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How attached are you to your point of view?

1 July 2020

I remember Barb Grey (ARLP 15) saying about her course experience, “If you told me a year ago that as a cotton farmer I would become best buddies with an environmentalist from Victoria I would have said you were crazy! The ARLP totally changed my point of view.”

When I was Program Manager, and before that Short Course Manager, at the Foundation, we focused on developing experiences that helped participants expand their perspective. The case study was always a great opportunity for that: to hear from a variety of stakeholders on a complex issue. From speaker to speaker, people’s opinions would spin from one angle to another.

As a lifelong leadership educator, I have come to realise:

When we change the way we look at things, the things we look at don’t change, WE do.

I know Barb would say she became a more curious and open-minded human as a result of her interactions on the program. Diversity in the participant cohort, and diversity of experiences, is one of the magic aspects of the Foundation programs.

Exposure to different people and places does not automatically make us more wise, nor more compassionate.

Perspective is something we need to practice. In my new book, People Stuff: Beyond personality problems – an advanced handbook for leadership, I take readers on a journey to hone their perspective skills. We look at how we see ourselves, others, and the bigger picture.

The first step is to EXPAND our point of view as far and as wide as possible. This means considering many generations in the past as well as into the future. It means examining complexity through environmental scanning and systems mapping. We are sense making in this stage.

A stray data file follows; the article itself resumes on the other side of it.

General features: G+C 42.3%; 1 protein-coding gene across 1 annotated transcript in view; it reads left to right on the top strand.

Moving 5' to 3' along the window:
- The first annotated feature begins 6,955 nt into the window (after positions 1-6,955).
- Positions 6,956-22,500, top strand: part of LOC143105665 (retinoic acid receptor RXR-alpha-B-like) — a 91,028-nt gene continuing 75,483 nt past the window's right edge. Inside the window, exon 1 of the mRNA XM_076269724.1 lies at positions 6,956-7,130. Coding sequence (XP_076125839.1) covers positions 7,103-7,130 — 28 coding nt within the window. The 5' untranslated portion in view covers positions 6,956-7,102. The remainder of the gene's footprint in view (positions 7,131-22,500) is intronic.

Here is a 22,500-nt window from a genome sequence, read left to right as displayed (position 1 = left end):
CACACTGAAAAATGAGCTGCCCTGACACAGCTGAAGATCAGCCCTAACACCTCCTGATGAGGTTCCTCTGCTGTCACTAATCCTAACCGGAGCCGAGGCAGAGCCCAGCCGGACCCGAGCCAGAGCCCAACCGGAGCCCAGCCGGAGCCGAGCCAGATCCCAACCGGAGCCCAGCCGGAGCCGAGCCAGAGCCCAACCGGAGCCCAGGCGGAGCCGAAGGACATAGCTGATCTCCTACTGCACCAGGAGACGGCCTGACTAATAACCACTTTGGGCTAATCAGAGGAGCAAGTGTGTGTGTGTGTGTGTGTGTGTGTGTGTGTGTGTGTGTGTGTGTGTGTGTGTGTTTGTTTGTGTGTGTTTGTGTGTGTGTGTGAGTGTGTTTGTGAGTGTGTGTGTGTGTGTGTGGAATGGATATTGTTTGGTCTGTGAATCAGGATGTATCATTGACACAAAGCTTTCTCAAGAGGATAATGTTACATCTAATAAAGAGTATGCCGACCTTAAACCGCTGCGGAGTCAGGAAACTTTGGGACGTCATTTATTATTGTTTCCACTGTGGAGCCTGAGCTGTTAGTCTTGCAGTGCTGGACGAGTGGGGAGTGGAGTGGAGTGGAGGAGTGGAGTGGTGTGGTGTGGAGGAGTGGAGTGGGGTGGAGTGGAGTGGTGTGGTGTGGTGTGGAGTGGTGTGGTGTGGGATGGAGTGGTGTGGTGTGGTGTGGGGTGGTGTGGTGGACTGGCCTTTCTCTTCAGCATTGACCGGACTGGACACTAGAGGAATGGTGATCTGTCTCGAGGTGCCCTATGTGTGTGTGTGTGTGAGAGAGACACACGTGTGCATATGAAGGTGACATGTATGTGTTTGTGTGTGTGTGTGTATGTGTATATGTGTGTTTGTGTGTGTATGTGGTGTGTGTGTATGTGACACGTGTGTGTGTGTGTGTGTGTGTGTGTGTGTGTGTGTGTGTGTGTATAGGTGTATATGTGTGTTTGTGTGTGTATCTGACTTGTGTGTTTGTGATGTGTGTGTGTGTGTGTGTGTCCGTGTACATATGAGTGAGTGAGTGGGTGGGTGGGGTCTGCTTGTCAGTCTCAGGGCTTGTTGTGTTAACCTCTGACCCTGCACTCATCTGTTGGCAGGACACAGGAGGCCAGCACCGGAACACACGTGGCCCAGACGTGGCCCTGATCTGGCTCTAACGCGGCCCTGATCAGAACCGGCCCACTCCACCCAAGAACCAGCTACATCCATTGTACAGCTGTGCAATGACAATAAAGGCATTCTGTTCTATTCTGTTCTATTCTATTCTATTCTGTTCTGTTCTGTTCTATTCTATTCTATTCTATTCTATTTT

The next step is to FOCUS. We need to make sense of what we’ve mapped and uncovered. We can do this through scenario planning, problem trees, and challenging assumptions.

Of course, seeing is one thing; doing is quite another. As leaders, we need to take action. The next critical component in the practice of perspective is to make wise and compassionate decisions. We need to master two things: THOUGHTS and FEELINGS. When we apply wisdom to sense making, we ask questions. We question the questions we are asking, we look at the patterns we are seeing, we question the diversity in the points of view considered, and we interrogate our lived experience and that of others.

Ultimately we want to temper our decisions with compassion. We want to make sensitive as well as sensible decisions. Our compassion skills include consideration of the far-ranging impact of our choices, even for those we will never meet. We want to uplift humanity, not bring out its worst. We want to be kind in our choices. Where the decisions are hard, we want to deliver them with kindness and care.

Ultimately, as responsible and ethical leaders, we want to be able to

See more to lead better.

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Zoë Routh is a leadership expert, author, speaker and facilitator. She is past Program Manager at the Australian Rural Leadership Foundation, lover of dark chocolate, and mother to one geriatric garden-wrecking chook. https://www.zoerouth.com/peoplestuff-book